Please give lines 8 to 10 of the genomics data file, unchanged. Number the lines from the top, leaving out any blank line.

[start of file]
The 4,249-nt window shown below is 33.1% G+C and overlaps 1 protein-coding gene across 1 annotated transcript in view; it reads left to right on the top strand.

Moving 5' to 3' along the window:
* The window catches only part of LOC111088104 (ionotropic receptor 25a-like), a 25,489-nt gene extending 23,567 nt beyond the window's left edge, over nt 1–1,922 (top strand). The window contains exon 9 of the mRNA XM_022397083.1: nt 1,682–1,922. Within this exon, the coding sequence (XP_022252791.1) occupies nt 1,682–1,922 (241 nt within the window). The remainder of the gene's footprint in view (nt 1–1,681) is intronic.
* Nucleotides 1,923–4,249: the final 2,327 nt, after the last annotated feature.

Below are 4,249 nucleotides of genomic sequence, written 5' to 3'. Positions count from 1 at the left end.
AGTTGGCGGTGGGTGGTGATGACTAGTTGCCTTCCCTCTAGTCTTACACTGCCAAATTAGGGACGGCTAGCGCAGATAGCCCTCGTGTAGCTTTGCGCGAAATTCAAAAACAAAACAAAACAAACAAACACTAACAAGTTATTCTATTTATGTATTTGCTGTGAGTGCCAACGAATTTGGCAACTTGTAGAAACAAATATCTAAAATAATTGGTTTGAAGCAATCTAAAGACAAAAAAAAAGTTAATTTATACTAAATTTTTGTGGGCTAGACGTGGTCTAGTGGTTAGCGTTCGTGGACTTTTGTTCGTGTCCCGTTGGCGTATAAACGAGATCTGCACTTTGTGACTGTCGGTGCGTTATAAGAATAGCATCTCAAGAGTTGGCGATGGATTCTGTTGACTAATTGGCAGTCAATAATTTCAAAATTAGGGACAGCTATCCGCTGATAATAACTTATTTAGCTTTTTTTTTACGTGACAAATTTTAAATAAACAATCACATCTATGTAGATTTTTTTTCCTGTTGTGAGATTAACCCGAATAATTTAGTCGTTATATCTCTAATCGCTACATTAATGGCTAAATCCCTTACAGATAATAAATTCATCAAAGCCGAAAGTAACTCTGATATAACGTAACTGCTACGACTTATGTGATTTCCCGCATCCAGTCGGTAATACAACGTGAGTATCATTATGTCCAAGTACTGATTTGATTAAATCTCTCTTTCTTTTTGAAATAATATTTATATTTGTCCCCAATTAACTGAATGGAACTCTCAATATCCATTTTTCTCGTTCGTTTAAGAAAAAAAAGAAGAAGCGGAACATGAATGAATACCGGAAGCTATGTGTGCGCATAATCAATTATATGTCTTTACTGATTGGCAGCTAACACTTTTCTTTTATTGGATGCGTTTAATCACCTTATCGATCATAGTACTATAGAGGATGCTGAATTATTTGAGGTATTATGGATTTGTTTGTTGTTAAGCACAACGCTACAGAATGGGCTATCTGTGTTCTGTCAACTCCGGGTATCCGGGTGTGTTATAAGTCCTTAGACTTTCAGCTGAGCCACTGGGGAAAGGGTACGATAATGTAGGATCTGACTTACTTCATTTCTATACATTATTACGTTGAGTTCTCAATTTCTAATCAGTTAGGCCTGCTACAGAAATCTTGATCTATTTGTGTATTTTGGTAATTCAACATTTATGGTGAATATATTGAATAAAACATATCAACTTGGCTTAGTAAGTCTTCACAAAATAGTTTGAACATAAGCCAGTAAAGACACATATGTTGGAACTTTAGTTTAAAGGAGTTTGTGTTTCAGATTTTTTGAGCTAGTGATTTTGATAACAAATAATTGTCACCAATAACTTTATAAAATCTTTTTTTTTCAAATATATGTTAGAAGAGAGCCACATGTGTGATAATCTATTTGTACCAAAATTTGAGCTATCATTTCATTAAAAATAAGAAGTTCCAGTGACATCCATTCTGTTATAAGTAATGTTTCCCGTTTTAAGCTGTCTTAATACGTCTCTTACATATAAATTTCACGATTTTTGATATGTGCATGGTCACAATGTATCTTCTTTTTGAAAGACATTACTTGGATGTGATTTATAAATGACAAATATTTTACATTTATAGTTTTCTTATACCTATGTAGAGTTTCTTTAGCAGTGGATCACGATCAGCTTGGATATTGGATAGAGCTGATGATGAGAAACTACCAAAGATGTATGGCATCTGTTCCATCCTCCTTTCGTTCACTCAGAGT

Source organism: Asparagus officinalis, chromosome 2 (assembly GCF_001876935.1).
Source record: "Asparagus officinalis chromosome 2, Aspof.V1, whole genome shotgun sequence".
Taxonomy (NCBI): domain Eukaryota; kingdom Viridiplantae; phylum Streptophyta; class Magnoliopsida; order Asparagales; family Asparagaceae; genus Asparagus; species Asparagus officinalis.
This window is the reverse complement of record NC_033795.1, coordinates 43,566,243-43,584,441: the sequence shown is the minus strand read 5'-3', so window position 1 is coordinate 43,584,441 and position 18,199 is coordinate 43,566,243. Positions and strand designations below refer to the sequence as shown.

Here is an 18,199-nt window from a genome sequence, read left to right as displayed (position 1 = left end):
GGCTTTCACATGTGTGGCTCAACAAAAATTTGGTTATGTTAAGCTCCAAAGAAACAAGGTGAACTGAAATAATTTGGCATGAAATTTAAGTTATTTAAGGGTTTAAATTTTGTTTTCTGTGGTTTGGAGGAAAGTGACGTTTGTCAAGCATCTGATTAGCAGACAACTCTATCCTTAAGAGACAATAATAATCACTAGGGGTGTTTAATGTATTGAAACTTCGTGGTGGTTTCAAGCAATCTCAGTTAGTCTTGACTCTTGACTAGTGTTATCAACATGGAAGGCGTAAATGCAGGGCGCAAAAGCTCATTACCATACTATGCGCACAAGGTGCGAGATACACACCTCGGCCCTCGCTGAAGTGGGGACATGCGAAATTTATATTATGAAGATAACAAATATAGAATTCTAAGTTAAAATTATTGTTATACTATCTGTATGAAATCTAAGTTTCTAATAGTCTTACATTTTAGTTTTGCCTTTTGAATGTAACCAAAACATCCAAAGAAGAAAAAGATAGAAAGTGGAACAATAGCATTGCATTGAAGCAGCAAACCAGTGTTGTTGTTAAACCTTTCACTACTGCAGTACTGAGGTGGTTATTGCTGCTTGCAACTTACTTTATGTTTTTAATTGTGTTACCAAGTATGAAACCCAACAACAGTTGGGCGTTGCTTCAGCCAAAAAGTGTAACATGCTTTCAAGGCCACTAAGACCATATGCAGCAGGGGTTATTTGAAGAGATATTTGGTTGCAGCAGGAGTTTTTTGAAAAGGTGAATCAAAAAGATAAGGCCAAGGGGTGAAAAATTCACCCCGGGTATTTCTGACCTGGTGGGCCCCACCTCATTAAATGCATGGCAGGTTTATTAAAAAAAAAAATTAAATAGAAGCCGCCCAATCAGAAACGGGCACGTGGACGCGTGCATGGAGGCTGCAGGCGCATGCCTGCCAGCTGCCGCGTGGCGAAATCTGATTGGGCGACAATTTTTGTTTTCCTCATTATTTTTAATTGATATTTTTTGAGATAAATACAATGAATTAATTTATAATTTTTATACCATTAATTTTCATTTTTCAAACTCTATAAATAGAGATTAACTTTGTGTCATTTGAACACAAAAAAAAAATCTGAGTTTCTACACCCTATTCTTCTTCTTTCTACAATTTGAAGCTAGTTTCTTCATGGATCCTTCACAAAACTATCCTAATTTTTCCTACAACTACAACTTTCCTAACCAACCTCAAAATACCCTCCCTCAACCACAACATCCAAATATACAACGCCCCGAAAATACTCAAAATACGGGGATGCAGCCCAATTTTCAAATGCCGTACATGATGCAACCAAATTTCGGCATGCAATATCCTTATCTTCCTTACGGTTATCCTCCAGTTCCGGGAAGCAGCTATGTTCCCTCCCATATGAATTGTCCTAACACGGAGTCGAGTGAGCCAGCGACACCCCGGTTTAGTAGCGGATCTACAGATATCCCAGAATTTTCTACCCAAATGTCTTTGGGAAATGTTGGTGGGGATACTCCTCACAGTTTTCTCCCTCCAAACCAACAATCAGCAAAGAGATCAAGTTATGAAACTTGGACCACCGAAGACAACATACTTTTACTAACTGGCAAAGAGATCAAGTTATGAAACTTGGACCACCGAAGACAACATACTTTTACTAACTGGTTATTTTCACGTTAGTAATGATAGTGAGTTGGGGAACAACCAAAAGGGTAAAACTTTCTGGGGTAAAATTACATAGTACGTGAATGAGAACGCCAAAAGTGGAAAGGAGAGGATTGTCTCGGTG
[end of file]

Source record: "Asparagus officinalis chromosome 2, Aspof.V1, whole genome shotgun sequence".
Taxonomy (NCBI): domain Eukaryota; kingdom Viridiplantae; phylum Streptophyta; class Magnoliopsida; order Asparagales; family Asparagaceae; genus Asparagus; species Asparagus officinalis.
This window is the reverse complement of record NC_033795.1, coordinates 43,566,243-43,584,441: the sequence shown is the minus strand read 5'-3', so window position 1 is coordinate 43,584,441 and position 18,199 is coordinate 43,566,243. Positions and strand designations below refer to the sequence as shown.